Yes, of course your first link makes non mathematical assertions, based on well, nothing, then goes on to quote Laffer, who is always a laugh. As for the Kos article, it cites "Obamanomics". If you had been paying attention, I just explained why that effort didn't work so well. Then of course, there is the fact that the multiplier effect is quite a separate issue from what these writers seem to think it is. They clearly have no clue as to Keynesian economics has to say, but believe what you want. Of course the ultimate stimulus, WW2 did indeed end the depression, but that is ignored.

[-] 1 points by TheRazor (-329) 9 years ago

canyou cite a multiplier proof? Yes or no?

[-] 1 points by notaneoliberal (2269) 9 years ago

This is an area where the definition of proof is a bit subjective. The basic premise is that when extra money is put in the hands of someone who is inclined to spend it, it is then re-spent by the next person and then re-spent again and so on. It has to do with with the velocity of money. Maybe this link will help. http://www.unc.edu/depts/econ/byrns_web/Economicae/multipliereff.html

[-] 1 points by TheRazor (-329) 9 years ago

[-] 1 points by notaneoliberal (2063) 2 hours ago This is an area where the definition of proof is a bit subjective. The basic premise is that when extra money is put in the hands of someone who is inclined to spend it, it is then re-spent by the next person and then re-spent again and so on. It has to do with with the velocity of money. Maybe this link will help. http://www.unc.edu/depts/econ/byrns_web/Economicae/multipliereff.html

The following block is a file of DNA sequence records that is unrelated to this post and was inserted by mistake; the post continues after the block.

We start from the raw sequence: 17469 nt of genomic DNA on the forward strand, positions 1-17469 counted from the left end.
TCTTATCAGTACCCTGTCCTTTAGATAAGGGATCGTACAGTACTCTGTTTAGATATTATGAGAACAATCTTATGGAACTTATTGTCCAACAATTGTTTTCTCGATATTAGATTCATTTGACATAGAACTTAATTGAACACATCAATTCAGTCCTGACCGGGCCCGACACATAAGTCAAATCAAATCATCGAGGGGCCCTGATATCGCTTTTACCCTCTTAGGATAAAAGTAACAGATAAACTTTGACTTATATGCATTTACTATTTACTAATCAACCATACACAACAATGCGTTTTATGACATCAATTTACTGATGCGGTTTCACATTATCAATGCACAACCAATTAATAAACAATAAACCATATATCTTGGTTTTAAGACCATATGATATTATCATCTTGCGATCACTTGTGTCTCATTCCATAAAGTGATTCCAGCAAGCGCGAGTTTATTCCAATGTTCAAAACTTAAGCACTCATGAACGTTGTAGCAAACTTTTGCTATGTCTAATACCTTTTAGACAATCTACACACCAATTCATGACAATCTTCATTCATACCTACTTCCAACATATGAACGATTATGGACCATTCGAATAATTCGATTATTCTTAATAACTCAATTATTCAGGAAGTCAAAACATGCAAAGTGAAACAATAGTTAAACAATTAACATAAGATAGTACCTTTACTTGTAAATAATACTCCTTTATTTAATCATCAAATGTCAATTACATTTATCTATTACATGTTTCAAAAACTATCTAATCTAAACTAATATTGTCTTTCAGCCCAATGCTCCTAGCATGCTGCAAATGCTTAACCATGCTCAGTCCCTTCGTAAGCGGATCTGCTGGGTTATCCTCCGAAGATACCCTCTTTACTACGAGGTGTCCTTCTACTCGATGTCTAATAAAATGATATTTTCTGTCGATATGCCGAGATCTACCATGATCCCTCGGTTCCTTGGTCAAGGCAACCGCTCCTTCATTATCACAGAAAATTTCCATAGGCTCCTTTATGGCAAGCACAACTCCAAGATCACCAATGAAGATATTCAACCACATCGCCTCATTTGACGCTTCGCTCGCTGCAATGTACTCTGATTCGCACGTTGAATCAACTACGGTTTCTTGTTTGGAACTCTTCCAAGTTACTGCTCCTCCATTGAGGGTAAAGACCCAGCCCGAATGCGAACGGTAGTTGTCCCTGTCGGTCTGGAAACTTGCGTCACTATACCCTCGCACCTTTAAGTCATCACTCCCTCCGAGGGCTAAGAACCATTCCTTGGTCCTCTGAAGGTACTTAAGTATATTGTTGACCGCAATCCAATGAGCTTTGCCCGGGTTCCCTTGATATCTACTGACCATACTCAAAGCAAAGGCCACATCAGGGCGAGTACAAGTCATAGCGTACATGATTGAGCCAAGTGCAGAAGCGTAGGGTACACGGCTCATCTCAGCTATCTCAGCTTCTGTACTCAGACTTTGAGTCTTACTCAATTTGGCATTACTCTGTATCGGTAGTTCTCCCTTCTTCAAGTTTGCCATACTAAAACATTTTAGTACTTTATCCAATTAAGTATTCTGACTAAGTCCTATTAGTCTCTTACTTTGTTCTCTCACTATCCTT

Thats just a theory. If this were at all true, we would have concrete examples of economic surges following increased government spending, easily, easily quantifiable but we dont. Please Cite measurable examples or remove yourself from any honest discussion. We dont need bulshit.

Your example of the slug eating junk food and us not being able to measure his weifgt gain is an epic fail. We can predict his weight gain practically down to the ounce.We know the average basal metabolic rate for a human, we know how many calories its takes to create one pound of fat so we know precisely what he will weigh after a knwn caloric binge.


Its that easy.

However, i agree about the effect of tariffs. We dont need stimulus with tariffs.

[-] 1 points by notaneoliberal (2269) 9 years ago

Well, actually it has been measured. The trouble is, economies have vitually infinite variables Back to the slug on the couch. IF you have ALL the data on intake, any slight amount of exercise, say getting up to get another bag of cheese doodles, his/her individual metabolic rate, etc, etc. then you can be fairly precise. In a real economy, you can never have a "controlled expierment". About the only area where I'm in agreement with some of the so called "classical" economists, is that in economics, mathmatical formulas are generally useless. Intuition is more useful. So all I can say is it seems logical to me. I'm quite happy to keep the focus on tariffs.

[-] 1 points by hork (40) 8 years ago

Randall Wray: One of the most important concepts in macroeconomics is the notion of the fallacy of composition: what might be true for individuals is probably not true for society as a whole.

[-] 1 points by notaneoliberal (2269) 8 years ago

That sounds reasonable.

[-] 0 points by hchc (3297) from Tampa, FL 9 years ago

Thats how the right is trained to react any time Keynes comes up. Its the same all over.

[-] 2 points by grapes (5232) 9 years ago

It is called brand-conscious syndrome and it afflicts far more than the right.